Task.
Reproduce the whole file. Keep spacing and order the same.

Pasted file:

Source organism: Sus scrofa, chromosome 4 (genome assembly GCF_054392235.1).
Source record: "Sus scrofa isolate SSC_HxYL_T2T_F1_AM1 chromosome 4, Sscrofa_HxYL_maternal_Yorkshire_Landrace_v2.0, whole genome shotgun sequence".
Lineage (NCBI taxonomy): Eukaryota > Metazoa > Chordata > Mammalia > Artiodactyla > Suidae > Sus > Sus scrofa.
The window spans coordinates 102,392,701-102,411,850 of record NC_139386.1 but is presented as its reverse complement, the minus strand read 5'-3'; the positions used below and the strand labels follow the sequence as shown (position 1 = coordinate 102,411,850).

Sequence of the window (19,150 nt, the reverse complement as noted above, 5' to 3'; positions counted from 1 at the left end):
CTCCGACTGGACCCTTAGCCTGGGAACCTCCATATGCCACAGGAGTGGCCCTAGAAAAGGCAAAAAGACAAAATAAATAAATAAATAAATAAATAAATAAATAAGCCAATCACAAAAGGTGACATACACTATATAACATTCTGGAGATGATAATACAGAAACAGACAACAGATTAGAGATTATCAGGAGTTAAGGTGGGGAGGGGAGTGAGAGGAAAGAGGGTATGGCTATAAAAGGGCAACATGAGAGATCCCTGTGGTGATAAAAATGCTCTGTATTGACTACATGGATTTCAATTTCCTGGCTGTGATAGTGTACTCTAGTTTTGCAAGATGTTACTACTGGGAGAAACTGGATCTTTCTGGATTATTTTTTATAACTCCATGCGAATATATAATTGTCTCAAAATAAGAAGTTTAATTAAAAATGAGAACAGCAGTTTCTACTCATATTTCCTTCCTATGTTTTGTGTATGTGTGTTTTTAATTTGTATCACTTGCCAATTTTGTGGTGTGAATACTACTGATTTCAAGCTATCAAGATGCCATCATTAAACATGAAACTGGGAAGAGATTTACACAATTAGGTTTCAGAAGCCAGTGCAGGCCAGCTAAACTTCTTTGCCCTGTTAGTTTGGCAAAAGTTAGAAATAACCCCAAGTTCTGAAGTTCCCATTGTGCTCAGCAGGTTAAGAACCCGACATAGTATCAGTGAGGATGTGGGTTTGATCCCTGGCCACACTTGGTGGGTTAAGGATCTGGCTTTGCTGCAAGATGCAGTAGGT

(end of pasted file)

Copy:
Source organism: Sus scrofa, chromosome 4 (genome assembly GCF_054392235.1).
Source record: "Sus scrofa isolate SSC_HxYL_T2T_F1_AM1 chromosome 4, Sscrofa_HxYL_maternal_Yorkshire_Landrace_v2.0, whole genome shotgun sequence".
Lineage (NCBI taxonomy): Eukaryota > Metazoa > Chordata > Mammalia > Artiodactyla > Suidae > Sus > Sus scrofa.
The window spans coordinates 102,392,701-102,411,850 of record NC_139386.1 but is presented as its reverse complement, the minus strand read 5'-3'; the positions used below and the strand labels follow the sequence as shown (position 1 = coordinate 102,411,850).

Sequence of the window (19,150 nt, the reverse complement as noted above, 5' to 3'; positions counted from 1 at the left end):
CTCCGACTGGACCCTTAGCCTGGGAACCTCCATATGCCACAGGAGTGGCCCTAGAAAAGGCAAAAAGACAAAATAAATAAATAAATAAATAAATAAATAAATAAGCCAATCACAAAAGGTGACATACACTATATAACATTCTGGAGATGATAATACAGAAACAGACAACAGATTAGAGATTATCAGGAGTTAAGGTGGGGAGGGGAGTGAGAGGAAAGAGGGTATGGCTATAAAAGGGCAACATGAGAGATCCCTGTGGTGATAAAAATGCTCTGTATTGACTACATGGATTTCAATTTCCTGGCTGTGATAGTGTACTCTAGTTTTGCAAGATGTTACTACTGGGAGAAACTGGATCTTTCTGGATTATTTTTTATAACTCCATGCGAATATATAATTGTCTCAAAATAAGAAGTTTAATTAAAAATGAGAACAGCAGTTTCTACTCATATTTCCTTCCTATGTTTTGTGTATGTGTGTTTTTAATTTGTATCACTTGCCAATTTTGTGGTGTGAATACTACTGATTTCAAGCTATCAAGATGCCATCATTAAACATGAAACTGGGAAGAGATTTACACAATTAGGTTTCAGAAGCCAGTGCAGGCCAGCTAAACTTCTTTGCCCTGTTAGTTTGGCAAAAGTTAGAAATAACCCCAAGTTCTGAAGTTCCCATTGTGCTCAGCAGGTTAAGAACCCGACATAGTATCAGTGAGGATGTGGGTTTGATCCCTGGCCACACTTGGTGGGTTAAGGATCTGGCTTTGCTGCAAGATGCAGTAGGT